Tag Archives: Jackie Fox

From top: Director General of the HSE Tony O’Brien and Minister for Health Simon Harris; Dr David Gibbons

This morning.

On RTÉ One’s Morning Ireland.

RTE’s Jackie Fox interviewed Dr David Gibbons, a former member of the National Cervical Screen Programme, who raised serious concerns about the outsourcing of cervical smear tests to US labs ten years ago.

He raised his concerns when he realised that the US lab tests were detecting fewer cases of cervical cancer than the tests done in Ireland.

When nothing changed as a consequence of him raising his concerns with the head of the HSE Tony O’Brien, he resigned.

But not before he warned health officials that there would be problems in ten years’ time – 2018.

David Gibbons: “From 2006, to 2008, I was the QA chair, the Quality Assurance chair of the Quality Assurance Committee for Cervical Cytology and Pathology in the Cervical Screening Programme, just as it was about to be rolled out. I was also running a large cytology screening laboratory in Dublin.”

Jackie Fox: “Now David, you had some concerns about the cervical screening programme. Tell me about them.”

Gibbons: “Well at that time, we had a backlog and we never sacrificed quality for [inaudible] and we had a backlog, due to under resourcing, the backlog was outsourced, some of it was outsourced to America. And when we got the smears back from America, we looked at their figures and they were finding significantly fewer high-grade dyslpasia [pre-cancerous changes] then we were in the same population. We were finding 1.8 per 100 and they were finding 1.2 – which was a third less.”

Fox: “So these are high-grade smears, is it?”

Gibbons: “High-grade smears. Predicting pre-cancer – the smears you’re trying to intercept.”

Fox: “OK, what are the differences between the US system and the Irish system?”

Gibbons: “The US system screens on a yearly basis and they do a quick screen every year so they get repeated bites at the cherry. In Ireland, the system was being set up for an every three years scheme. And a three-year scheme works. A three-year recall works, if you have a deep screen every three years. Our scientists were screening 25 to 30 cases a day, whilst the American scientists were screening 80 to 100, so they were screening three to four times as many in a day. So we were worried. With the figures we were getting back from America and with this mismatch of the systems, that there was going to be a problem. The three-year screening interval – it’s what they use in Britain – was the system we were introducing. But we were using an American screen for the three years but the American screen is repeated every year. So even though they screen quickly, they do it often. And we weren’t doing it often so we were having a substandard smear once every three years which lead to, which could potentially lead to problems.”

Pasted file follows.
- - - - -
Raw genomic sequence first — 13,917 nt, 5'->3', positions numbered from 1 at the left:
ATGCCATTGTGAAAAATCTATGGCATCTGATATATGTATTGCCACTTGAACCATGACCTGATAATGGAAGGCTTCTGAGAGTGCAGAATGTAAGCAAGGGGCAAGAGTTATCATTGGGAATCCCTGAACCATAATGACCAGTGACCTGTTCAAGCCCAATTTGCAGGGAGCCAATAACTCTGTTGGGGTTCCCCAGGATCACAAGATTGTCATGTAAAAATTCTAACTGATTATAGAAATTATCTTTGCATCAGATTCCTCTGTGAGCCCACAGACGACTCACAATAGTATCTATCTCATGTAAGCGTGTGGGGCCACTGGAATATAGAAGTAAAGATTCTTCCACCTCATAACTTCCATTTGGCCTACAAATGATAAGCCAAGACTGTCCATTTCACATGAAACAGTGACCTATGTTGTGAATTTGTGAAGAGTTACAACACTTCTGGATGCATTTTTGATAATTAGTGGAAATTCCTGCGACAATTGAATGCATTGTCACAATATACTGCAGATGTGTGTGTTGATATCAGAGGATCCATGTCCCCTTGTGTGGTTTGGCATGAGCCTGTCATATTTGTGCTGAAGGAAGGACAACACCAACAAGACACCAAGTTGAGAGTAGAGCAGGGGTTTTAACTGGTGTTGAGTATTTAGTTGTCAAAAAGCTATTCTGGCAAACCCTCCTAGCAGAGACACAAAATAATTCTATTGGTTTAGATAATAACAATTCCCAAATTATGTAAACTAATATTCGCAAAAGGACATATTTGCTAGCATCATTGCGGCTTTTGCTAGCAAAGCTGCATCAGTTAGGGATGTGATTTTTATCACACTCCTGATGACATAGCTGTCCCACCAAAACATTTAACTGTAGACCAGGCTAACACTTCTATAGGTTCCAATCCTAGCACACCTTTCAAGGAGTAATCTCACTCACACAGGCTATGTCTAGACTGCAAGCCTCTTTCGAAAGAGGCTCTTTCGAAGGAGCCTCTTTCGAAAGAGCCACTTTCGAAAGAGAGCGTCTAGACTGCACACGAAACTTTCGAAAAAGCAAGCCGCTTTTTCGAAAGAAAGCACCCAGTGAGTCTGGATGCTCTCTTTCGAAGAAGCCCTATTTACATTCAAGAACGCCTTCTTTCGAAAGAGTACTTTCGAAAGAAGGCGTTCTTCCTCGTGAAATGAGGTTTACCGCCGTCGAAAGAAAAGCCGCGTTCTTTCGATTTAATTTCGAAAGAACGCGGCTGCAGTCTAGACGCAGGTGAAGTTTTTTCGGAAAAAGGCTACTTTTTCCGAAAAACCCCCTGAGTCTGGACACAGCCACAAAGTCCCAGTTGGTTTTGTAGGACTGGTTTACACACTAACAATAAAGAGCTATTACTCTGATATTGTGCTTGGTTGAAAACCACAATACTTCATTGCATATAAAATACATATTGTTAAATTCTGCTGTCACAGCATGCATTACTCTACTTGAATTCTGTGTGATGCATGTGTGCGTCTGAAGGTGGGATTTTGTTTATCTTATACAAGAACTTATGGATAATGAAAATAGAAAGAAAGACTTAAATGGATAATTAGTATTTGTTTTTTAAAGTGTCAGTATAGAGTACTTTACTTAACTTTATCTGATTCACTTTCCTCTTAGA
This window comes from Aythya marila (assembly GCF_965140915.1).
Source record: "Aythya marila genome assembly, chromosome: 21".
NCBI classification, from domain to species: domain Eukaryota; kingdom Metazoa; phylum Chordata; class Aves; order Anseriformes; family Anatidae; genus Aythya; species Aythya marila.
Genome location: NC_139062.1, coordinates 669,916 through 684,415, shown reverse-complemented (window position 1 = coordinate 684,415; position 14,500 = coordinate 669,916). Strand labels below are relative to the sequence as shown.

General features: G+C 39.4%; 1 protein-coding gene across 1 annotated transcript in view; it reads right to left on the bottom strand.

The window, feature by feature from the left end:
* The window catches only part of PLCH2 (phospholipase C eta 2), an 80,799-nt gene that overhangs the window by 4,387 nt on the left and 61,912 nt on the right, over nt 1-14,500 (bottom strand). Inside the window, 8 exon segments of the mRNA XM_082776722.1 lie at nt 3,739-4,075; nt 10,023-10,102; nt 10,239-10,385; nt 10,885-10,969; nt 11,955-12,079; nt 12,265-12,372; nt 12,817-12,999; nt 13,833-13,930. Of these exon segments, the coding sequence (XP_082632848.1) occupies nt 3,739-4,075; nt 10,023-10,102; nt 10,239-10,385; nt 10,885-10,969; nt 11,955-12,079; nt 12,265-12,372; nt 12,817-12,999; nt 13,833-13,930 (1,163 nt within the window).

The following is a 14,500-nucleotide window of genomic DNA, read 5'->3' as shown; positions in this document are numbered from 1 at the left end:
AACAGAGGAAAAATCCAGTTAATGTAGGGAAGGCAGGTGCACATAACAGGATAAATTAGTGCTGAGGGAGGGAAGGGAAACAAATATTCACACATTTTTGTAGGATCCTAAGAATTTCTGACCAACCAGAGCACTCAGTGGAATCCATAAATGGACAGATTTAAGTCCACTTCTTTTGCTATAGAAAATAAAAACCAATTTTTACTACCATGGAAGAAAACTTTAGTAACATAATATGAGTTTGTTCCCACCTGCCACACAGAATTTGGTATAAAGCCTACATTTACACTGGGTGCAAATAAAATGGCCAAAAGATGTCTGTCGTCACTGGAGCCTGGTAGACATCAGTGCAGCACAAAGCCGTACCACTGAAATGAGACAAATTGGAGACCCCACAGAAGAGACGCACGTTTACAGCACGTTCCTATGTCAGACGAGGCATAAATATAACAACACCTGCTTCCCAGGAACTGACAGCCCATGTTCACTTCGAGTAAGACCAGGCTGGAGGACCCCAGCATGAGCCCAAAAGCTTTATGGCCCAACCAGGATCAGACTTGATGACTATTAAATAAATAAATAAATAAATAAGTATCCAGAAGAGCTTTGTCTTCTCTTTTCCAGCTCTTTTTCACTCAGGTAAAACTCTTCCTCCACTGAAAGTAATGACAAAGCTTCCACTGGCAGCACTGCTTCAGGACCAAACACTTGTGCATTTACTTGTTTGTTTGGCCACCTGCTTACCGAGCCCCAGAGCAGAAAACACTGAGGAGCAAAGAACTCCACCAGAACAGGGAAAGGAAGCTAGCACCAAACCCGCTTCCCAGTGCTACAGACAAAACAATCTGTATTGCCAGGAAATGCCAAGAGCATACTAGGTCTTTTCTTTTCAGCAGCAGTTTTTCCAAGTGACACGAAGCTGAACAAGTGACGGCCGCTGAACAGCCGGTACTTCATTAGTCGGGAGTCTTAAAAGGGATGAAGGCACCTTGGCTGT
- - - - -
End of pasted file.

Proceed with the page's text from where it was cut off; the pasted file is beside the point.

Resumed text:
Fox: “Just to make it clear though as well. It wasn’t that there was an issue with the American system, it’s just that they do things differently compared to the Irish system?”

Gibbons: “Yeah, in the United States, they screen yearly. So the percentages of miss go down each year because you do it three times for each one time we were doing it here. The programme was based on a British system of a three-year screen but that would be based on a screen done as we were doing it in Ireland at the time, not based on a screen done as it was done in America at the time. The American system works for them but it’s just a different approach.”

Fox: “So what kind of results were you getting back then?”

Gibbons: “Well, when we got the figures back, at one point, we were getting one third of the high-grade cases that we were finding in our population, they were finding one third less – that was worrying for us. Now you might think we were finding too many, or we were over calling, but we were heavily audited and we doing positive [inaudible] for our cases and our cases were real. So they were finding too few.”

Fox: “What did you do about those concerns?”

Gibbons: “Well as QA, chair of the QA committee, I went to see Mr Tony O’Brien, who was at that time, heading up the Cervical Screening Programme and I met him in his office, there was one other person there, I can’t remember who it was.